Volvo Ocean Race. Feeling the Sting of the Southern Ocean

David Witt is in there somewhere on the wheel on board Sun Hung Kai/Scallywag.
Photo by Konrad Frost/Volvo Ocean Race

by Will Carson

Steady winds from 25-35 knots with gusts of up to 50 knots have been a stark reminder that the Southern Ocean packs a punch…

The Volvo Ocean Race teams were feeling the full strength of the Southern Ocean on Thursday as they were pummelled by winds gusting as high as 50 knots and surfing down mountainous waves.

The AkzoNobel crew repairing damage deep in the Southern Ocean.
Photo by James Blake/Volvo Ocean Race

The deep low-pressure system that has been forming for the past few days has now engulfed the seven crews, forcing them to switch from all-out racing to a more conservative mode.

Nevertheless, boat speeds rocketed to an incredible 38 knots as the Volvo Ocean 65s were launched down the faces of enormous Southern Ocean rollers.

On board Brunel, Alberto Bolzan at the helm, Kyle Langford holding the mainsheet and Carlo Huisman at the aft pedestal – Southern Ocean Mode ON.
Photo by Ugo Fonolla/Volvo Ocean Race

The low pressure system responsible for the hammering is vast, stretching almost 1,500 nautical miles from the tip of South Africa to just a few hundred miles north of Antarctica.

It represents the biggest challenge so far in the 2017-18 Volvo Ocean Race, and, although Leg 3 from Cape Town to Melbourne is still in its early stages, the decisions the teams make now could have serious consequences on the results.

Dongfeng Race Team continued to lead the fleet from their position furthest south, just seven miles above the Antarctic Ice Exclusion Zone (AIEZ) set by race control.

Ten miles to the north MAPFRE continued the chase, with Vestas 11th Hour Racing filing in around 50 miles behind them.

“Conditions are full on,” Vestas 11th Hour Racing helmsman Mark Towill said as the crew reported seeing gusts of 53 knots of wind overnight. “We’ve had 30 to 40 knots for 24 hours now – we’re rocketing downwind. It’s full on Southern Ocean conditions but good fun. We knew what we were coming down here to find, and we’ve definitely found it.”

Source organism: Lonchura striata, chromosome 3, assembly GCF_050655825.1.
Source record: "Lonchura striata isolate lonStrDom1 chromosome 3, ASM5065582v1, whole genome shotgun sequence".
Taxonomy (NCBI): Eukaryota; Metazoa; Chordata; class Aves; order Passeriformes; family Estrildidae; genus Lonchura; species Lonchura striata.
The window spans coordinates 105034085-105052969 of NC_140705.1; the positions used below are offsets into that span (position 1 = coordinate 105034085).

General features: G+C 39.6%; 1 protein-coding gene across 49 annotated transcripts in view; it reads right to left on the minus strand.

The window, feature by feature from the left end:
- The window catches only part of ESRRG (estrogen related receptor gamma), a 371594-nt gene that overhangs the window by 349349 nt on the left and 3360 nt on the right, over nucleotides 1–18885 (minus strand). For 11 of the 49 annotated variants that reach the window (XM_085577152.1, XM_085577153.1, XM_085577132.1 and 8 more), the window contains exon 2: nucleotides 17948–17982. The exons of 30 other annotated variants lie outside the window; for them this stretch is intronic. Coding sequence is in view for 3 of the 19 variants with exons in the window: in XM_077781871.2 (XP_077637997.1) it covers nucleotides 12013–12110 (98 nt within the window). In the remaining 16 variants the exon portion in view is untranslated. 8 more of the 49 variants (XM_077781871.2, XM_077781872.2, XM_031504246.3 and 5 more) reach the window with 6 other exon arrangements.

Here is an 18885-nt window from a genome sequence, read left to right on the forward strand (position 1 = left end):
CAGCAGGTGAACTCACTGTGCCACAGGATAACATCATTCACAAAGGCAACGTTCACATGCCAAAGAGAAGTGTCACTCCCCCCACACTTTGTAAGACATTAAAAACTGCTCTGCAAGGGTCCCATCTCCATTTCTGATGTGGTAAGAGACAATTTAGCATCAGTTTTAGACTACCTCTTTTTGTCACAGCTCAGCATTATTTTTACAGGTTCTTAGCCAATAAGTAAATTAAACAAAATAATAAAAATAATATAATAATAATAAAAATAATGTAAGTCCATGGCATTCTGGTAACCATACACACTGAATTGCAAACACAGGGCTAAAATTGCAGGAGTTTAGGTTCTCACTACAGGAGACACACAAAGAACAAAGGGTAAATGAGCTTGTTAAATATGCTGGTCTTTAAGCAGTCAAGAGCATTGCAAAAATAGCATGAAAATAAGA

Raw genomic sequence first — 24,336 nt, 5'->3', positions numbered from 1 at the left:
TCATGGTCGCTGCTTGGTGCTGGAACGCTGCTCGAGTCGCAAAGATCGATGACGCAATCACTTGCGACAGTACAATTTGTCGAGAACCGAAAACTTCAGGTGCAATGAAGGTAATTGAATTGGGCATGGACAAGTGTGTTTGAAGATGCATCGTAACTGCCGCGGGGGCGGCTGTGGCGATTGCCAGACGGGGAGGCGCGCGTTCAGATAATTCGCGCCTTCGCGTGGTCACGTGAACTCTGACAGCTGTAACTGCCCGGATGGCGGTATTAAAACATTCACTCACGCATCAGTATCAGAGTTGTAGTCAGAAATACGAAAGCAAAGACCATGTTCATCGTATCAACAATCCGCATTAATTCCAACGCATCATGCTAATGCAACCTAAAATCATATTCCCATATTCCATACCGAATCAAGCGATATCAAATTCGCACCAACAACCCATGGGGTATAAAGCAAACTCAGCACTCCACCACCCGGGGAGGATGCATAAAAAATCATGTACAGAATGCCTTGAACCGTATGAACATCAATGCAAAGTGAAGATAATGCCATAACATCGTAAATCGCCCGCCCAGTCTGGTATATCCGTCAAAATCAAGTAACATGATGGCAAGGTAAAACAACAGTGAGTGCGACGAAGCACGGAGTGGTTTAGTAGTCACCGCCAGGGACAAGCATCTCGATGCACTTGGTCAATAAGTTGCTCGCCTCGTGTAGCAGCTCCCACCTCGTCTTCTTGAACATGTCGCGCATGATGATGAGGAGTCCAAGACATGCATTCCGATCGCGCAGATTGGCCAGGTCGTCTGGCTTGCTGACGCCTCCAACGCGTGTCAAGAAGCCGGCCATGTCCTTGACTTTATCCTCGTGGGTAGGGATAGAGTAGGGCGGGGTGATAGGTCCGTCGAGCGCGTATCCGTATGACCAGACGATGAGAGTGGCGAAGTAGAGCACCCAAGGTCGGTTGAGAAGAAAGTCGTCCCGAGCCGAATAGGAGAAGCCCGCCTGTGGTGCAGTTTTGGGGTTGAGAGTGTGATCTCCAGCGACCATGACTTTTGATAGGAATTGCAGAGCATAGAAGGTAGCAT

Turn the Tide on Plastic.
Photo by Jeremie Lecaudey/Volvo Ocean Race

Eighty miles behind MAPFRE, Simeon Tienpont’s team Akzonobel were forced to hit the brakes after suffering damage to the track attaching the mainsail to the mast.

Navigator Jules Salter reported that the damage occurred as the crew were gybing in 35 knots of wind and big seas.

“During one gybe from starboard to port the mainsail track on the mast was damaged in two places,” read a statement from the team. “The sailors were able to lower the mainsail and turn the boat away from the AIEZ and are continuing to race using the boat’s forward sails only.

“There are no reports of any injuries on board as a result of the damage and the crew is liaising with Volvo Ocean Race’s race control staff and the team’s land based technical shore crew to establish what repair options are available to them.”

Almost 250 miles to the north, Team Sun Hung Kai/Scallywag were avoiding the worst of the weather having practically swapped positions with Turn the Tide on Plastic – but even they haven’t been able to completely escape.

“Why do we all rave about coming down here?” skipper Dave Witt questioned, half-jokingly. “Do we think we’re tough or something? I don’t get it. We’re all ‘Southern Ocean, Southern Ocean’. I’m over the Southern Ocean.”